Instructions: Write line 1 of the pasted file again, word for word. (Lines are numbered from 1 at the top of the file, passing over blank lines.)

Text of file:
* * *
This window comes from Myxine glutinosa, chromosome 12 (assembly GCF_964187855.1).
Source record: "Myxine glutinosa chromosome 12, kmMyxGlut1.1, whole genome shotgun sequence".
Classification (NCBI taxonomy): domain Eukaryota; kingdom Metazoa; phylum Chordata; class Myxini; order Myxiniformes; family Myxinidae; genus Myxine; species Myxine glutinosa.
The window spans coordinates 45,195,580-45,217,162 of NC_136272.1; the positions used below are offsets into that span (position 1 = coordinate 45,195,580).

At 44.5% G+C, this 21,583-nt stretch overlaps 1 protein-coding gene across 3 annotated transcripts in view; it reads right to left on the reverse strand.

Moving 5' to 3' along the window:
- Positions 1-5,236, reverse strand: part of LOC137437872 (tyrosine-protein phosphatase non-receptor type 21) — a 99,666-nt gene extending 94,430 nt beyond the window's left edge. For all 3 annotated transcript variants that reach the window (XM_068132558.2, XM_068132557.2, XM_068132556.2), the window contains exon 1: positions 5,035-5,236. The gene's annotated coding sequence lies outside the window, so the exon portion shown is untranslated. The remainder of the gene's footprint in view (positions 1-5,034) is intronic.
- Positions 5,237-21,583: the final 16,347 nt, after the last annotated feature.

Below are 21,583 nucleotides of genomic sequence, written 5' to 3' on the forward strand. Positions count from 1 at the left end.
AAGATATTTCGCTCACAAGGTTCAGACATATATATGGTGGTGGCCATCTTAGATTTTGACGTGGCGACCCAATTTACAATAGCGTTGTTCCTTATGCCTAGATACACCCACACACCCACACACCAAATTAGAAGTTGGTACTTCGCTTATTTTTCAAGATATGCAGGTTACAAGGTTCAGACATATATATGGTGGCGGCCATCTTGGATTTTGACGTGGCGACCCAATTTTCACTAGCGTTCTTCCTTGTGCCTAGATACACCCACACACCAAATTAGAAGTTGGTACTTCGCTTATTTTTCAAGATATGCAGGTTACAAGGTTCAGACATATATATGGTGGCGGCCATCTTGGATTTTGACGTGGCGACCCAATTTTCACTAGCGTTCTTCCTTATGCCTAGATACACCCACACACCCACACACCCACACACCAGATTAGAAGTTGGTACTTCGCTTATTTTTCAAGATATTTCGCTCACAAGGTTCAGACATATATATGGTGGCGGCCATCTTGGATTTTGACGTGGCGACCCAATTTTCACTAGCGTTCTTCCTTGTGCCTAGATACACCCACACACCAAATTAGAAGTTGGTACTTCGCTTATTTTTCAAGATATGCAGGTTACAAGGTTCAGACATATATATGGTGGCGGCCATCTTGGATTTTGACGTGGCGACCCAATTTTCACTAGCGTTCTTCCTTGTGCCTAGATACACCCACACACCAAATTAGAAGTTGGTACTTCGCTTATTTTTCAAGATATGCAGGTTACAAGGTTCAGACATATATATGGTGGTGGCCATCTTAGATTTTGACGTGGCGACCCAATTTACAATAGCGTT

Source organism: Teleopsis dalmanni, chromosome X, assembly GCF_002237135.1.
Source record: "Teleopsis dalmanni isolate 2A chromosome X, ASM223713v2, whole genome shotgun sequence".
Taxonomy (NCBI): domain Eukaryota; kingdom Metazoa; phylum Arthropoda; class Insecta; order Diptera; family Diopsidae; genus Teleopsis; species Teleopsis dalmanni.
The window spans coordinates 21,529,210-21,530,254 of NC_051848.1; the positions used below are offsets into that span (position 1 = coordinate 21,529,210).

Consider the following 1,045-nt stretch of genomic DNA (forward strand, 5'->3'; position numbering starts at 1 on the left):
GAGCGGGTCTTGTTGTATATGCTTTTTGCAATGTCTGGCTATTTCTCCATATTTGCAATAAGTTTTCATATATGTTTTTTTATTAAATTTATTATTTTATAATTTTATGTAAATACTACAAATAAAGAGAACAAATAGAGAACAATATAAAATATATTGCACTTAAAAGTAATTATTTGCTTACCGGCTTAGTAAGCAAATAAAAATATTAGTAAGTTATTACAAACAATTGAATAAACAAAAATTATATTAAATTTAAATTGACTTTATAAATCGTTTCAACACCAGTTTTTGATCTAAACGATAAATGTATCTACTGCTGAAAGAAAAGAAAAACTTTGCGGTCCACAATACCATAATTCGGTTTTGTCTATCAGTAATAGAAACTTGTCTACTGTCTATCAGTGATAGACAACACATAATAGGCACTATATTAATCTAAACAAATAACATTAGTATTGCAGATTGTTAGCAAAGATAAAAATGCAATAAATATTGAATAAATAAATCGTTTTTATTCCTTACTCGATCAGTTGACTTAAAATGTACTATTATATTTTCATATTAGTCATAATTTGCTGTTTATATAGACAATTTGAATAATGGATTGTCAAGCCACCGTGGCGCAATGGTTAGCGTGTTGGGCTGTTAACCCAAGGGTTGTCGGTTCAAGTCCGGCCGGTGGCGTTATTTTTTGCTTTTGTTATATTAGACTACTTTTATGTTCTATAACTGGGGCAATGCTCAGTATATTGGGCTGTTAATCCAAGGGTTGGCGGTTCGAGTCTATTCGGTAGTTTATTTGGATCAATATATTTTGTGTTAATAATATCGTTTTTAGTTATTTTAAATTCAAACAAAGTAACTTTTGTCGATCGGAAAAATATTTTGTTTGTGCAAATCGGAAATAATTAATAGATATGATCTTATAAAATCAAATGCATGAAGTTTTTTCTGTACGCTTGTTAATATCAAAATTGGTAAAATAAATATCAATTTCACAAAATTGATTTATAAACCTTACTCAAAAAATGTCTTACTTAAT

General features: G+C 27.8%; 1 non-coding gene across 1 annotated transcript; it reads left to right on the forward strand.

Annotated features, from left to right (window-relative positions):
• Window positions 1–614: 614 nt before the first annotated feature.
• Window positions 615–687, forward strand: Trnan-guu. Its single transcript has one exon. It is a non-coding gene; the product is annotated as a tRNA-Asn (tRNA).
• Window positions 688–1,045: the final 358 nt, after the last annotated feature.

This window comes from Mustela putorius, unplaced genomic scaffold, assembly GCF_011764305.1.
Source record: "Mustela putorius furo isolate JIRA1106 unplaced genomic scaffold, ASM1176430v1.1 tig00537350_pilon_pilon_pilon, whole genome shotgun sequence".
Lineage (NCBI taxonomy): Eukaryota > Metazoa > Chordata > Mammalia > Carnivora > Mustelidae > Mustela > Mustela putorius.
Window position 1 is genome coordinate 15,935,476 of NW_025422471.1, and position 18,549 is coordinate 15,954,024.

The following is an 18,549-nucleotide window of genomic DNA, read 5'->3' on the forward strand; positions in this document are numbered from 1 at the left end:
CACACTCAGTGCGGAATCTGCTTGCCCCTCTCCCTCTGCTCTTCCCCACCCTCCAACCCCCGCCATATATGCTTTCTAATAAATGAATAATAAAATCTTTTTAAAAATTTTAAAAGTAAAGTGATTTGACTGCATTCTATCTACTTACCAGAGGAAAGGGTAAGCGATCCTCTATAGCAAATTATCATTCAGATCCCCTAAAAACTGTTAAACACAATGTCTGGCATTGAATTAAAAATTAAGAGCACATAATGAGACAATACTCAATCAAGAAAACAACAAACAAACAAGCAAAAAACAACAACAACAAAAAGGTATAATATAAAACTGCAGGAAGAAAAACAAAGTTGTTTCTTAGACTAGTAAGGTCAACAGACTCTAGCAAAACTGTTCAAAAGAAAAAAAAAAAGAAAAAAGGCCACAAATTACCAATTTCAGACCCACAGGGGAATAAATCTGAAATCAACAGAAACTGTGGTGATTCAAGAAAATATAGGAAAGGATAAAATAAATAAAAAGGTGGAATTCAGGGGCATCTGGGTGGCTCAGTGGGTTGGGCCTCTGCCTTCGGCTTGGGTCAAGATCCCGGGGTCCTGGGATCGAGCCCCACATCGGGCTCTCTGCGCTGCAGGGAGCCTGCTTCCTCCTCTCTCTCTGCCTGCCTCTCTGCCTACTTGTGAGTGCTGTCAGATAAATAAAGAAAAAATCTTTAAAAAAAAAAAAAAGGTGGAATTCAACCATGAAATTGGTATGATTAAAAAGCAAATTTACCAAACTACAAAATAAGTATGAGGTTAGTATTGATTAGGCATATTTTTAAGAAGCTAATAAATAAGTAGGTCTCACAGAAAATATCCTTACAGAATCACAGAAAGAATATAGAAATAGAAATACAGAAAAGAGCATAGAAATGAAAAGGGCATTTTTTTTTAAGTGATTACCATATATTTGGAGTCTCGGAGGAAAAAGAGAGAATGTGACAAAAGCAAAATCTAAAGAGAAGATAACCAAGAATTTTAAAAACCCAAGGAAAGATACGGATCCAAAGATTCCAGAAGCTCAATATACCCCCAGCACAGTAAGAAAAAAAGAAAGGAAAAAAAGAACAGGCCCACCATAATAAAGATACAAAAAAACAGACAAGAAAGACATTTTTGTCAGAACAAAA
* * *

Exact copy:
This window comes from Myxine glutinosa, chromosome 12 (assembly GCF_964187855.1).